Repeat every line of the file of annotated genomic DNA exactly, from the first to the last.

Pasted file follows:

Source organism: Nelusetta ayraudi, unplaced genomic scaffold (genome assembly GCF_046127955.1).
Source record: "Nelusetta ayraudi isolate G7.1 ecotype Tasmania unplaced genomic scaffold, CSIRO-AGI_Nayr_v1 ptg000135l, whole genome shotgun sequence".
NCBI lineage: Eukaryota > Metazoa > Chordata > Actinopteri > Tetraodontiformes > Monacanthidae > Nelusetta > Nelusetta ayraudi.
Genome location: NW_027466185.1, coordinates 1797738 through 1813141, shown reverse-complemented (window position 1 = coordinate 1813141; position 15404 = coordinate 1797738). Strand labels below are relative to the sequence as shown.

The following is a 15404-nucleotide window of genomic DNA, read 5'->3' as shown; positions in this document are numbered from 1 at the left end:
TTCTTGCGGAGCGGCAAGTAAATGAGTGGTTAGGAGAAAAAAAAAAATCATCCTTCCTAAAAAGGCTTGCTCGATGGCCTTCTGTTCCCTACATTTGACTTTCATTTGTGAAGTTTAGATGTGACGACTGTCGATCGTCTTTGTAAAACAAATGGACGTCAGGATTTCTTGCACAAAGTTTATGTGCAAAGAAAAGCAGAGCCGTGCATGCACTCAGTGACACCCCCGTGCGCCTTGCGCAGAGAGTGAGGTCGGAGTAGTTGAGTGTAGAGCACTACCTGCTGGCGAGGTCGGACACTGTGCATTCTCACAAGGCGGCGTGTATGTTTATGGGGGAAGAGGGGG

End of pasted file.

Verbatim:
Source organism: Nelusetta ayraudi, unplaced genomic scaffold (genome assembly GCF_046127955.1).
Source record: "Nelusetta ayraudi isolate G7.1 ecotype Tasmania unplaced genomic scaffold, CSIRO-AGI_Nayr_v1 ptg000135l, whole genome shotgun sequence".
NCBI lineage: Eukaryota > Metazoa > Chordata > Actinopteri > Tetraodontiformes > Monacanthidae > Nelusetta > Nelusetta ayraudi.
Genome location: NW_027466185.1, coordinates 1797738 through 1813141, shown reverse-complemented (window position 1 = coordinate 1813141; position 15404 = coordinate 1797738). Strand labels below are relative to the sequence as shown.

The following is a 15404-nucleotide window of genomic DNA, read 5'->3' as shown; positions in this document are numbered from 1 at the left end:
TTCTTGCGGAGCGGCAAGTAAATGAGTGGTTAGGAGAAAAAAAAAAATCATCCTTCCTAAAAAGGCTTGCTCGATGGCCTTCTGTTCCCTACATTTGACTTTCATTTGTGAAGTTTAGATGTGACGACTGTCGATCGTCTTTGTAAAACAAATGGACGTCAGGATTTCTTGCACAAAGTTTATGTGCAAAGAAAAGCAGAGCCGTGCATGCACTCAGTGACACCCCCGTGCGCCTTGCGCAGAGAGTGAGGTCGGAGTAGTTGAGTGTAGAGCACTACCTGCTGGCGAGGTCGGACACTGTGCATTCTCACAAGGCGGCGTGTATGTTTATGGGGGAAGAGGGGG